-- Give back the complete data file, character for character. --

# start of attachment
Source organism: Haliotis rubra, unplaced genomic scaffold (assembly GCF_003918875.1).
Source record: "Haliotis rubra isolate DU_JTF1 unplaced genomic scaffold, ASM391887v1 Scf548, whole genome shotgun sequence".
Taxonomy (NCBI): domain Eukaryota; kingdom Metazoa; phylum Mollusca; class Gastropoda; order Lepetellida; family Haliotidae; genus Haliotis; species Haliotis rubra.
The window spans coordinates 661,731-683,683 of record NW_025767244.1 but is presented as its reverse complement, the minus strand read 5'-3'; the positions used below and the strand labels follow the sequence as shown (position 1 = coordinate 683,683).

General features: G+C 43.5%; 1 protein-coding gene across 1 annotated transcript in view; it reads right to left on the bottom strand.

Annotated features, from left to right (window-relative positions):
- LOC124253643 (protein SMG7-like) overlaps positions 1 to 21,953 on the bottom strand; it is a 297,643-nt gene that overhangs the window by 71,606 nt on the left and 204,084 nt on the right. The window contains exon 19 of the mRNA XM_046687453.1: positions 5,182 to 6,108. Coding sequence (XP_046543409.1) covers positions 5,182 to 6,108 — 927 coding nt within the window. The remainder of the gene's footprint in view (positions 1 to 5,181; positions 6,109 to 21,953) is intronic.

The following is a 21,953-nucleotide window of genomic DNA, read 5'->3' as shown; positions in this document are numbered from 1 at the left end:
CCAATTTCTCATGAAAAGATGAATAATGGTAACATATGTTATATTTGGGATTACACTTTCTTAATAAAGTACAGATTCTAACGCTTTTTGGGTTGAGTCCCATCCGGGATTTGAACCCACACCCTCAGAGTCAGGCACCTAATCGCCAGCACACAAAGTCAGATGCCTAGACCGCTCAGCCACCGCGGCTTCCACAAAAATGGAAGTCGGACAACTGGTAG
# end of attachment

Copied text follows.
Source organism: Haliotis rubra, unplaced genomic scaffold (assembly GCF_003918875.1).
Source record: "Haliotis rubra isolate DU_JTF1 unplaced genomic scaffold, ASM391887v1 Scf548, whole genome shotgun sequence".
Taxonomy (NCBI): domain Eukaryota; kingdom Metazoa; phylum Mollusca; class Gastropoda; order Lepetellida; family Haliotidae; genus Haliotis; species Haliotis rubra.
The window spans coordinates 661,731-683,683 of record NW_025767244.1 but is presented as its reverse complement, the minus strand read 5'-3'; the positions used below and the strand labels follow the sequence as shown (position 1 = coordinate 683,683).

General features: G+C 43.5%; 1 protein-coding gene across 1 annotated transcript in view; it reads right to left on the bottom strand.

Annotated features, from left to right (window-relative positions):
- LOC124253643 (protein SMG7-like) overlaps positions 1 to 21,953 on the bottom strand; it is a 297,643-nt gene that overhangs the window by 71,606 nt on the left and 204,084 nt on the right. The window contains exon 19 of the mRNA XM_046687453.1: positions 5,182 to 6,108. Coding sequence (XP_046543409.1) covers positions 5,182 to 6,108 — 927 coding nt within the window. The remainder of the gene's footprint in view (positions 1 to 5,181; positions 6,109 to 21,953) is intronic.

The following is a 21,953-nucleotide window of genomic DNA, read 5'->3' as shown; positions in this document are numbered from 1 at the left end:
CCAATTTCTCATGAAAAGATGAATAATGGTAACATATGTTATATTTGGGATTACACTTTCTTAATAAAGTACAGATTCTAACGCTTTTTGGGTTGAGTCCCATCCGGGATTTGAACCCACACCCTCAGAGTCAGGCACCTAATCGCCAGCACACAAAGTCAGATGCCTAGACCGCTCAGCCACCGCGGCTTCCACAAAAATGGAAGTCGGACAACTGGTAG